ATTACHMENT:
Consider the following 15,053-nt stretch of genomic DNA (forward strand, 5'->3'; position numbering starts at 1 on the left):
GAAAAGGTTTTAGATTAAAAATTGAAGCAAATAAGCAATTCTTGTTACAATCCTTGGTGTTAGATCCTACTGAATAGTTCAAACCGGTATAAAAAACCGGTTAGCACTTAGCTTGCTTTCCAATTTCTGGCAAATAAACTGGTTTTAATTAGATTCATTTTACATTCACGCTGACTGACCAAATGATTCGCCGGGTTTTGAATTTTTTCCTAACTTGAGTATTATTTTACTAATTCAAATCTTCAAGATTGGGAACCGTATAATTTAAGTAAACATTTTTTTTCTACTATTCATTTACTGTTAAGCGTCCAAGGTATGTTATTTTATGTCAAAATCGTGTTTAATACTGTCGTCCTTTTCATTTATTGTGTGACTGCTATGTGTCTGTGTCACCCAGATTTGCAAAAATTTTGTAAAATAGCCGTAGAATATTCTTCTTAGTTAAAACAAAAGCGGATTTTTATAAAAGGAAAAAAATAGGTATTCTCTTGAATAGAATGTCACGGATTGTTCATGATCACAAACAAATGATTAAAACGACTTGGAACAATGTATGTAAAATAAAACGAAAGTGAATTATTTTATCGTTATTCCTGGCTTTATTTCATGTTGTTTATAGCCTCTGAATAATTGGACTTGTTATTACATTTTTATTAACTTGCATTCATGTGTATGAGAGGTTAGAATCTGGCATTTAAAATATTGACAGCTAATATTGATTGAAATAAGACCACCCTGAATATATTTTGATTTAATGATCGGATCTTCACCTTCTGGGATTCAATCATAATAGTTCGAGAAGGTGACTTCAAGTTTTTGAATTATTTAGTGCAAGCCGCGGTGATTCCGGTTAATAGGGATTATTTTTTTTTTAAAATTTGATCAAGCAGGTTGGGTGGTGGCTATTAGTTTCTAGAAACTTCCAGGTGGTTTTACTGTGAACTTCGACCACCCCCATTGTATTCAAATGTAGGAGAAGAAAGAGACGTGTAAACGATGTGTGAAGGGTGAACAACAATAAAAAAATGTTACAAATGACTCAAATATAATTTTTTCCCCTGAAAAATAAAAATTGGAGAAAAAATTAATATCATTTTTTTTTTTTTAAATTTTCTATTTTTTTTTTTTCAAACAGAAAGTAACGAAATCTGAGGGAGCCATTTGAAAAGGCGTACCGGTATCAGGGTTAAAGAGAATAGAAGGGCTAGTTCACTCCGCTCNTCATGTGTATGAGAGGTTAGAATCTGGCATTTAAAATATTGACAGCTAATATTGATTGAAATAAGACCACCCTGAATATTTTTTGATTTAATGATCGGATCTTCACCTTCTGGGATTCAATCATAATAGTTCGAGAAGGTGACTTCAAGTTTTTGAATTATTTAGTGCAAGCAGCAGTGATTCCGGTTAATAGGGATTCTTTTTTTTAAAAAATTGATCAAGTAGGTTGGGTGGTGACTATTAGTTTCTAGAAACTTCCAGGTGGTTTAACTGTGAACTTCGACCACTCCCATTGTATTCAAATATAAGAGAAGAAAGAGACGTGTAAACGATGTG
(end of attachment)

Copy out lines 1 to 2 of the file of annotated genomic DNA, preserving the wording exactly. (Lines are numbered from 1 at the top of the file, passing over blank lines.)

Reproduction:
Consider the following 15,053-nt stretch of genomic DNA (forward strand, 5'->3'; position numbering starts at 1 on the left):
GAAAAGGTTTTAGATTAAAAATTGAAGCAAATAAGCAATTCTTGTTACAATCCTTGGTGTTAGATCCTACTGAATAGTTCAAACCGGTATAAAAAACCGGTTAGCACTTAGCTTGCTTTCCAATTTCTGGCAAATAAACTGGTTTTAATTAGATTCATTTTACATTCACGCTGACTGACCAAATGATTCGCCGGGTTTTGAATTTTTTCCTAACTTGAGTATTATTTTACTAATTCAAATCTTCAAGATTGGGAACCGTATAATTTAAGTAAACATTTTTTTTCTACTATTCATTTACTGTTAAGCGTCCAAGGTATGTTATTTTATGTCAAAATCGTGTTTAATACTGTCGTCCTTTTCATTTATTGTGTGACTGCTATGTGTCTGTGTCACCCAGATTTGCAAAAATTTTGTAAAATAGCCGTAGAATATTCTTCTTAGTTAAAACAAAAGCGGATTTTTATAAAAGGAAAAAAATAGGTATTCTCTTGAATAGAATGTCACGGATTGTTCATGATCACAAACAAATGATTAAAACGACTTGGAACAATGTATGTAAAATAAAACGAAAGTGAATTATTTTATCGTTATTCCTGGCTTTATTTCATGTTGTTTATAGCCTCTGAATAATTGGACTTGTTATTACATTTTTATTAACTTGCATTCATGTGTATGAGAGGTTAGAATCTGGCATTTAAAATATTGACAGCTAATATTGATTGAAATAAGACCACCCTGAATATATTTTGATTTAATGATCGGATCTTCACCTTCTGGGATTCAATCATAATAGTTCGAGAAGGTGACTTCAAGTTTTTGAATTATTTAGTGCAAGCCGCGGTGATTCCGGTTAATAGGGATTATTTTTTTTTTAAAATTTGATCAAGCAGGTTGGGTGGTGGCTATTAGTTTCTAGAAACTTCCAGGTGGTTTTACTGTGAACTTCGACCACCCCCATTGTATTCAAATGTAGGAGAAGAAAGAGACGTGTAAACGATGTGTGAAGGGTGAACAACAATAAAAAAATGTTACAAATGACTCAAATATAATTTTTTCCCCTGAAAAATAAAAATTGGAGAAAAAATTAATATCATTTTTTTTTTTTTAAATTTTCTATTTTTTTTTTTTCAAACAGAAAGTAACGAAATCTGAGGGAGCCATTTGAAAAGGCGTACCGGTATCAGGGTTAAAGAGAATAGAAGGGCTAGTTCACTCCGCTCNTCATGTGTATGAGAGGTTAGAATCTGGCATTTAAAATATTGACAGCTAATATTGATTGAAATAAGACCACCCTGAATATTTTTTGATTTAATGATCGGATCTTCACCTTCTGGGATTCAATCATAATAGTTCGAGAAGGTGACTTCAAGTTTTTGAATTATTTAGTGCAAGCAGCAGTGATTCCGGTTAATAGGGATTCTTTTTTTTAAAAAATTGATCAAGTAGGTTGGGTGGTGACTATTAGTTTCTAGAAACTTCCAGGTGGTTTAACTGTGAACTTCGACCACTCCCATTGTATTCAAATATAAGAGAAGAAAGAGACGTGTAAACGATGTG